Apple Watch Af reading : Hi all. When your... - AF Association

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Apple Watch Af reading

Lenlec profile image

Hi all. When your Apple Watch shows Af. Are the reading that you can save and email good for the ep / cardiologist to look at ? Or are they not considered very accurate? Cheers Just thinking of sending him my last Af episode in December

78 Replies

They are absolutely fine. Also, for about a year I did an ECG every four hours and copied my average heart rates on to a spreadsheet. I will attach a graph of one of these. This is probably most useful if you have regular PAf rather than one-offs.

I realised later that, with the Apple watch, you don't really need to do this, you could just look at your hr records for the day and use those values.

spreadsheet image
Lenlec profile image
Lenlec in reply to Physalis

Brilliant cheers. I’ve only had the one episode in dec so touch wood. Havnt for my follow up appointment till end of april and that’s just a telephone call

Good question Lenlec! Some will, some won't is probably the answer. An Apple watch ecg is not considered accurate enough to give you a diagnosis of AF, but the most thorough professionals will take a look at its findings, and some even find them really useful. I don't see how it can do harm to at least test the waters, but don't expect too much. It's a bit of a lottery!

Hi Lenlec, I was diagnosed from apple watch readings. Two of the doctors ignored the heart traces, but one took them seriously. Having Paroxysmal Afib, I could never time an episode to coincide with an official ECG so I have never had one to use for a diagnosis. A cardiologist I know looked at the heart trace and told me there was no doubt it was AF but that was not official so could not be put on my records.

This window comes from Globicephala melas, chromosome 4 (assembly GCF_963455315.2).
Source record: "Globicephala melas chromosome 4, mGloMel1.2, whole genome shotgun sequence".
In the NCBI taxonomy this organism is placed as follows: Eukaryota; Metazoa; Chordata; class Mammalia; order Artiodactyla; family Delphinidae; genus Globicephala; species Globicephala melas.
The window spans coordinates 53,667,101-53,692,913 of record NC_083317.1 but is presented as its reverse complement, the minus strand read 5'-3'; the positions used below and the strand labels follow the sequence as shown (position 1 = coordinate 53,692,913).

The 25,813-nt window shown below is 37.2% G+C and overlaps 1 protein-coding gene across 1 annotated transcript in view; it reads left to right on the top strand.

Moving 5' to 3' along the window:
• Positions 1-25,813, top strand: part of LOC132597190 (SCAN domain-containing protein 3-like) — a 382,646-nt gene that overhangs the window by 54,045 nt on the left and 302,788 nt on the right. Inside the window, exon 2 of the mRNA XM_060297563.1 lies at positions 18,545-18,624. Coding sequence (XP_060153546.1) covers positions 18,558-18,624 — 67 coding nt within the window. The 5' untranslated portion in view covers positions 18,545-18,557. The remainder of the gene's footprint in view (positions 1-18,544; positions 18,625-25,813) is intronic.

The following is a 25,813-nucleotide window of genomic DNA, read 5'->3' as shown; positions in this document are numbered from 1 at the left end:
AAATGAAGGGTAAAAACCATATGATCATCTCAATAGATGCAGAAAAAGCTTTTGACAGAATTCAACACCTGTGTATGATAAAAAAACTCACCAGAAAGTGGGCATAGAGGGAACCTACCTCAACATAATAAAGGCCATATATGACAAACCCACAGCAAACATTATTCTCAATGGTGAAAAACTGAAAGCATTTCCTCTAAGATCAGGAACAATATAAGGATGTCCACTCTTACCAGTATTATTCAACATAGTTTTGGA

One doctor kept saying, "Just call an ambulance when you get another episode" but the following attacks were either when abroad or at night. Plus I have doctor friends and one in the family who said not to call an ambulance (my episodes are maximum 4 hours and they said NHS massively stretched and I'd be more likely to have a stressful experience by ringing ambulance than sitting out the episode!)

Anyway, one of the doctors who dealt with me by chance (do people actually have a specific doctor these days? I've never seen the same one two times in a row at my practice) took the readings which I emailed seriously and apologised that I had been ignored for 6 months. I should say that I said in one of my emails and on the phone after being initially ignored, that it was unethical to not believe a patient or dismiss evidence. I believe that those words were what had the desired impact in the end, especially since there was a written record of my thoughts.

So even though I have just read a comment in this stream saying that you can not be diagnosed by apple watch readings alone, here I am with a different story! Gosh it's amazing how varied our experiences are.

The doctor said he would get it confirmed by a cardiologist but he was pretty sure of AF and went ahead and prescribed me meds (which I have not taken yet as am managing my condition quite well myself and will use as the pill in pocket if needed). The cardiologist subsequently confirmed the condition so Paroxysmal Arial Fibrillation is now on my NHS records - ultimately due to my Apple Watch readings and the built-in facility to be able to easily send the ecgs in an email.

Good luck with everything!

Physalis profile image
Physalis in reply to joolzj